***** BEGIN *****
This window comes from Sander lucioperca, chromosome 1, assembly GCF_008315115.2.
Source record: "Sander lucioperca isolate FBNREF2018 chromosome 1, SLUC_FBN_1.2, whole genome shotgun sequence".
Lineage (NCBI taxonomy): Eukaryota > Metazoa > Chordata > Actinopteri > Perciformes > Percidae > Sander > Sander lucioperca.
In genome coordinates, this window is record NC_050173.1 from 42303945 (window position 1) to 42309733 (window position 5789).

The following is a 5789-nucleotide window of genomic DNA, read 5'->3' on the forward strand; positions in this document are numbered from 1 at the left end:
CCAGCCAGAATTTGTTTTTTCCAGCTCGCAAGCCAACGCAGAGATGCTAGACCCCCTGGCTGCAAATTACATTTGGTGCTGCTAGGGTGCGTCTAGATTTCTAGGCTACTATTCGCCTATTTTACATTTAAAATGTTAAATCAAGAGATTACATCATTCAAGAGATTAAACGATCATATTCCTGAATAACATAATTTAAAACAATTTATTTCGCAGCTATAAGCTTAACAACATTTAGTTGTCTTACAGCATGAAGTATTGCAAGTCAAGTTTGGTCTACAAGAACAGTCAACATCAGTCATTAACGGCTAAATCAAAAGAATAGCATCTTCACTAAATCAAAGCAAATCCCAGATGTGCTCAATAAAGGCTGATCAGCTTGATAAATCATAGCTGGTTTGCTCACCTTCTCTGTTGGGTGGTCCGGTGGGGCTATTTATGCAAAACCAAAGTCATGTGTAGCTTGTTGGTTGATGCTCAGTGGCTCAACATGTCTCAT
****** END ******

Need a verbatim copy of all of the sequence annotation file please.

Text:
This window comes from Sander lucioperca, chromosome 1, assembly GCF_008315115.2.
Source record: "Sander lucioperca isolate FBNREF2018 chromosome 1, SLUC_FBN_1.2, whole genome shotgun sequence".
Lineage (NCBI taxonomy): Eukaryota > Metazoa > Chordata > Actinopteri > Perciformes > Percidae > Sander > Sander lucioperca.
In genome coordinates, this window is record NC_050173.1 from 42303945 (window position 1) to 42309733 (window position 5789).

The following is a 5789-nucleotide window of genomic DNA, read 5'->3' on the forward strand; positions in this document are numbered from 1 at the left end:
CCAGCCAGAATTTGTTTTTTCCAGCTCGCAAGCCAACGCAGAGATGCTAGACCCCCTGGCTGCAAATTACATTTGGTGCTGCTAGGGTGCGTCTAGATTTCTAGGCTACTATTCGCCTATTTTACATTTAAAATGTTAAATCAAGAGATTACATCATTCAAGAGATTAAACGATCATATTCCTGAATAACATAATTTAAAACAATTTATTTCGCAGCTATAAGCTTAACAACATTTAGTTGTCTTACAGCATGAAGTATTGCAAGTCAAGTTTGGTCTACAAGAACAGTCAACATCAGTCATTAACGGCTAAATCAAAAGAATAGCATCTTCACTAAATCAAAGCAAATCCCAGATGTGCTCAATAAAGGCTGATCAGCTTGATAAATCATAGCTGGTTTGCTCACCTTCTCTGTTGGGTGGTCCGGTGGGGCTATTTATGCAAAACCAAAGTCATGTGTAGCTTGTTGGTTGATGCTCAGTGGCTCAACATGTCTCAT